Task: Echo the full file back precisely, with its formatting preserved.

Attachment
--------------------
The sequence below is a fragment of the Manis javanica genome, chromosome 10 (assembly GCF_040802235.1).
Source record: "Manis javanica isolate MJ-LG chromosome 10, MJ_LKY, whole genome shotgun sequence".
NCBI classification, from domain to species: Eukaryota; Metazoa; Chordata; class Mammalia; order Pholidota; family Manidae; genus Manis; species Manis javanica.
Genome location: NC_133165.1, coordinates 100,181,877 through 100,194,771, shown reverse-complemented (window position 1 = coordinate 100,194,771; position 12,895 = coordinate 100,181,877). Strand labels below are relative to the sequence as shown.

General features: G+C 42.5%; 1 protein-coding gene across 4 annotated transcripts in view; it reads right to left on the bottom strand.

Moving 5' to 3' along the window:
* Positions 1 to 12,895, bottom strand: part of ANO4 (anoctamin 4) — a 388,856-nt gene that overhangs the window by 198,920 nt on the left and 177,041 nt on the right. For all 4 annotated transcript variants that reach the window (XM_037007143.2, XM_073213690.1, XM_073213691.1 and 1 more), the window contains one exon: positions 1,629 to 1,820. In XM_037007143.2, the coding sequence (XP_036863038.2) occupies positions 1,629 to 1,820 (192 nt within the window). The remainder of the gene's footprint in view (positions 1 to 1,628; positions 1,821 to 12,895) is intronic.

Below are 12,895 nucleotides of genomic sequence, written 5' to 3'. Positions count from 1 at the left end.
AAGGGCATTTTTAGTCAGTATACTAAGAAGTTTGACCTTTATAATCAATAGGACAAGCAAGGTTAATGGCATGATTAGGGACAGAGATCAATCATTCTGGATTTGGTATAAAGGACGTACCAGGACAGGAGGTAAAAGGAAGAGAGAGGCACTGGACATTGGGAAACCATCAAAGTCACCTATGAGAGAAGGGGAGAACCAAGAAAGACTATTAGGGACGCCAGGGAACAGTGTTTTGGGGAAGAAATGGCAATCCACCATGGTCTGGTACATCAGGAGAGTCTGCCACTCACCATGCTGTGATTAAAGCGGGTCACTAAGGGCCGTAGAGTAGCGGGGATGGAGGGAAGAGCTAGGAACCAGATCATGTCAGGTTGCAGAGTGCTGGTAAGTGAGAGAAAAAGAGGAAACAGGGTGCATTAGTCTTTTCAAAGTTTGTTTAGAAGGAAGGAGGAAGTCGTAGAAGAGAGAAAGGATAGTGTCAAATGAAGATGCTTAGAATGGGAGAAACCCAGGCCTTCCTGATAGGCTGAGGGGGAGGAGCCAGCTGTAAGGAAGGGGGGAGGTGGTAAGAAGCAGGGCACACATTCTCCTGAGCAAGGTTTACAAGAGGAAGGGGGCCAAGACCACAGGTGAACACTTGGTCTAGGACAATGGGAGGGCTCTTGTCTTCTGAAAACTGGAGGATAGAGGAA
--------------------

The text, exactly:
The sequence below is a fragment of the Manis javanica genome, chromosome 10 (assembly GCF_040802235.1).
Source record: "Manis javanica isolate MJ-LG chromosome 10, MJ_LKY, whole genome shotgun sequence".
NCBI classification, from domain to species: Eukaryota; Metazoa; Chordata; class Mammalia; order Pholidota; family Manidae; genus Manis; species Manis javanica.
Genome location: NC_133165.1, coordinates 100,181,877 through 100,194,771, shown reverse-complemented (window position 1 = coordinate 100,194,771; position 12,895 = coordinate 100,181,877). Strand labels below are relative to the sequence as shown.

General features: G+C 42.5%; 1 protein-coding gene across 4 annotated transcripts in view; it reads right to left on the bottom strand.

Moving 5' to 3' along the window:
* Positions 1 to 12,895, bottom strand: part of ANO4 (anoctamin 4) — a 388,856-nt gene that overhangs the window by 198,920 nt on the left and 177,041 nt on the right. For all 4 annotated transcript variants that reach the window (XM_037007143.2, XM_073213690.1, XM_073213691.1 and 1 more), the window contains one exon: positions 1,629 to 1,820. In XM_037007143.2, the coding sequence (XP_036863038.2) occupies positions 1,629 to 1,820 (192 nt within the window). The remainder of the gene's footprint in view (positions 1 to 1,628; positions 1,821 to 12,895) is intronic.

Below are 12,895 nucleotides of genomic sequence, written 5' to 3'. Positions count from 1 at the left end.
AAGGGCATTTTTAGTCAGTATACTAAGAAGTTTGACCTTTATAATCAATAGGACAAGCAAGGTTAATGGCATGATTAGGGACAGAGATCAATCATTCTGGATTTGGTATAAAGGACGTACCAGGACAGGAGGTAAAAGGAAGAGAGAGGCACTGGACATTGGGAAACCATCAAAGTCACCTATGAGAGAAGGGGAGAACCAAGAAAGACTATTAGGGACGCCAGGGAACAGTGTTTTGGGGAAGAAATGGCAATCCACCATGGTCTGGTACATCAGGAGAGTCTGCCACTCACCATGCTGTGATTAAAGCGGGTCACTAAGGGCCGTAGAGTAGCGGGGATGGAGGGAAGAGCTAGGAACCAGATCATGTCAGGTTGCAGAGTGCTGGTAAGTGAGAGAAAAAGAGGAAACAGGGTGCATTAGTCTTTTCAAAGTTTGTTTAGAAGGAAGGAGGAAGTCGTAGAAGAGAGAAAGGATAGTGTCAAATGAAGATGCTTAGAATGGGAGAAACCCAGGCCTTCCTGATAGGCTGAGGGGGAGGAGCCAGCTGTAAGGAAGGGGGGAGGTGGTAAGAAGCAGGGCACACATTCTCCTGAGCAAGGTTTACAAGAGGAAGGGGGCCAAGACCACAGGTGAACACTTGGTCTAGGACAATGGGAGGGCTCTTGTCTTCTGAAAACTGGAGGATAGAGGAA